These can be completed within a day or on two different days at one of the licensed driving schools - ComfortDelGro Driving Centre, Singapore Safety Driving Centre and Bukit Batok Driving Centre. Eligible motorists will receive an invitation from the Traffic Police to attend the SDC. [Negative Reinforcement] Safe driving course revises rules to help drivers cut 4 demerit points. SINGAPORE: Motorists who have clocked up eight demerit points, and want to have four of those points expunged from their record will now be able to do so after the Traffic Police relaxed the criteria for joining their voluntary Safe Driving Course.
Effective Wednesday (Nov 1), the Traffic Police is lowering the number of demerit points a motorist must have accumulated before being eligible to attend the Safe Driving Course, the Singapore Police Force (SPF) announced on Tuesday. This will allow more motorists to benefit from the course, which aims to encourage motorists to come forward to correct their driving behaviour on their own accord.
[Positive Punishment] Two Men Arrested For Dangerous Driving. The Police have arrested two men, aged 30 and 41, for their suspected involvement in a case of dangerous driving.
On 29 July 2020 at 9.06pm, the Traffic Police were alerted to an accident that occurred along Central Expressway (CTE) towards Seletar Expressway (SLE) after Ang Mo Kio Avenue 5 involving a van and a car. The van driver and his passenger were conscious when conveyed to Khoo Teck Puat Hospital. Preliminary investigations revealed that the car involved in the accident was driving dangerously alongside another car along CTE prior to the accident. The Traffic Police arrested the two car drivers on 30 July 2020. Both their vehicles were impounded and their driving licences were suspended with immediate effect. Under Section 64(1) of the Road Traffic Act, the offence of dangerous driving carries a jail term of up to 12 months, a fine of up to $5,000, or both.
[Positive Punishment] 10kmh riding speed limit on footpaths among new rules to kick in on Feb 1. SINGAPORE: The Land Transport Authority (LTA) on Friday (Jan 18) announced that new rules encouraging safer path and road-sharing will be implemented on Feb 1.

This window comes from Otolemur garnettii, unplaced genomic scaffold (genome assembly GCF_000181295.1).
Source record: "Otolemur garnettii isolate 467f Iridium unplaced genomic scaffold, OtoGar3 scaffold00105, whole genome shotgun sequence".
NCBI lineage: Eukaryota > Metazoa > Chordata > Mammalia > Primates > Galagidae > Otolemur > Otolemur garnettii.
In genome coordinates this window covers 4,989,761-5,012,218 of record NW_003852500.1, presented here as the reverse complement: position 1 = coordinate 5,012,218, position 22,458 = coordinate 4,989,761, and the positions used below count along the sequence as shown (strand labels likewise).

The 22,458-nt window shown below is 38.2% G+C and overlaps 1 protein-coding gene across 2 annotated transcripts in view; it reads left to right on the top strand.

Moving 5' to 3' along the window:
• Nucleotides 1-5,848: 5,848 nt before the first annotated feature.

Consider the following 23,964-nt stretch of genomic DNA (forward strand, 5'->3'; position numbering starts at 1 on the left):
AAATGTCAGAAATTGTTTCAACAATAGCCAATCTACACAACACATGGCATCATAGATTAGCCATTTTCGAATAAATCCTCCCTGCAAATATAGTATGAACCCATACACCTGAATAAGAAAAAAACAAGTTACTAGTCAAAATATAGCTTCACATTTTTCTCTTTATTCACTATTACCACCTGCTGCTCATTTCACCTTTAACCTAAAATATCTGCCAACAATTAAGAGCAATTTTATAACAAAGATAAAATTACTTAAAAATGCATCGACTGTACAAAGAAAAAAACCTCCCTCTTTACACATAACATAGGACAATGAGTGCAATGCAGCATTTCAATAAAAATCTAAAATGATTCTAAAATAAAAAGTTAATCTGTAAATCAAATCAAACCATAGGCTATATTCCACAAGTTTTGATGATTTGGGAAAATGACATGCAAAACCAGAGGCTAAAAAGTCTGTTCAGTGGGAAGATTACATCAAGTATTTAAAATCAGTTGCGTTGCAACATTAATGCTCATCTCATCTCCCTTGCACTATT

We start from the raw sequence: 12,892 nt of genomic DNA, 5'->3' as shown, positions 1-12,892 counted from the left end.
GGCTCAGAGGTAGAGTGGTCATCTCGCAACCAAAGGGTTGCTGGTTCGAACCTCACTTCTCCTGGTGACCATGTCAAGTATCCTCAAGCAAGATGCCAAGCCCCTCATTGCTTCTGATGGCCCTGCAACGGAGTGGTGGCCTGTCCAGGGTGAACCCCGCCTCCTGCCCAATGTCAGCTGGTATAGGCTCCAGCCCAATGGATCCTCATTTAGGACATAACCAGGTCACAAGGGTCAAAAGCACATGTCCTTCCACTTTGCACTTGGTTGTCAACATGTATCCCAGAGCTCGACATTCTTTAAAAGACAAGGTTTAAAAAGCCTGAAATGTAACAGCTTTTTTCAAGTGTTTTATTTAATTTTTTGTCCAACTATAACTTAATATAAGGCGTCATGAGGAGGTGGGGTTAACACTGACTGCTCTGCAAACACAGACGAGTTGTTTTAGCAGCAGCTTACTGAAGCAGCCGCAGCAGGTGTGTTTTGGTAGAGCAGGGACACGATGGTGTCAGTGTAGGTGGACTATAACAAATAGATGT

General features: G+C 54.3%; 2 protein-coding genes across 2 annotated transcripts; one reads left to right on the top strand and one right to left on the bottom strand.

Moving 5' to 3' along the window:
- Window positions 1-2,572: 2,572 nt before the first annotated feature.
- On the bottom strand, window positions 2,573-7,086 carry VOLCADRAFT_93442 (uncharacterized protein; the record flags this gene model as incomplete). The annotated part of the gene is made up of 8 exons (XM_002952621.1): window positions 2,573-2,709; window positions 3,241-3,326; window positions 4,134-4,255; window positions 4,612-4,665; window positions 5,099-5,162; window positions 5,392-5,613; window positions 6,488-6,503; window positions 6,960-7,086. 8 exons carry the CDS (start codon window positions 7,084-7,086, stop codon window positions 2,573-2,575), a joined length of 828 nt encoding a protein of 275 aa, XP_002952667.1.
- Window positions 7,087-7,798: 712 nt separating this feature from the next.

The rules, first announced in September last year, include a lower speed limit for riders on footpaths, the mandatory use of helmets by cyclists on roads, "stop and look" requirement for all active mobility device users and maximum device speed for personal mobility aids (PMAs). The rules are "part of ongoing efforts to foster greater rider responsibility and encourage safe sharing of our paths and roads”, the authority said in a news release. Under the new rules, the speed limit for riding on footpaths will be lowered from the current 15kmh to 10kmh. “This will allow all path users more time to react to unforeseen circumstances, thus reducing the risk of accidents and severity of injuries should they happen,” said LTA. [Negative Punishment] Lucky Plaza accident: Driver's licence was suspended immediately, police say. SINGAPORE: The 64-year-old male driver who was arrested for dangerous driving causing death in the Lucky Plaza accident also had his driving licence suspended immediately, police said.
In response to queries by CNA, police said on Tuesday (Jan 14) his licence was suspended with "immediate effect" upon his arrest, adding that investigations are still ongoing. Two women were killed and four others injured in the accident on Dec 29 last year. All six women are domestic workers from the Philippines working in Singapore. CCTV footage of the incident shows a car moving off from a drop-off point outside the Lucky Plaza apartment block along Nutmeg Road, before making a U-turn and accelerating onto a footpath.
The car then ploughed into a group of people, crashed through a railing and landed on a service road below leading out of the Lucky Plaza car park. [Negative Punishment] E-scooter ban on footpaths to extend to all motorised PMDs under amendments to Active Mobility Act. SINGAPORE: The ban on riding e-scooters on footpaths will be extended to all motorised personal mobility devices (PMDs) under amendments to the Active Mobility Act introduced in Parliament on Monday (Jan 6).
The ban came into effect for e-scooters – defined as motorised PMDs with handlebars – on Nov 5 last year. Under the Active Mobility (Amendment) Bill, the footpath ban will include devices such as hoverboards and electric unicycles. The Bill also allows the implementation of a number of recommendations made by the Active Mobility Advisory Panel in September. These recommendations, which were accepted by the Government in December, include the introduction of a mandatory theory test for e-scooter users as well as a minimum age for to ride motorised PMDs on public paths. Under the amendments, underaged riders caught using such devices on shared paths without adult supervision would face fines of up to S$1,000 or a jail term of up to three months, or both, for a first offence.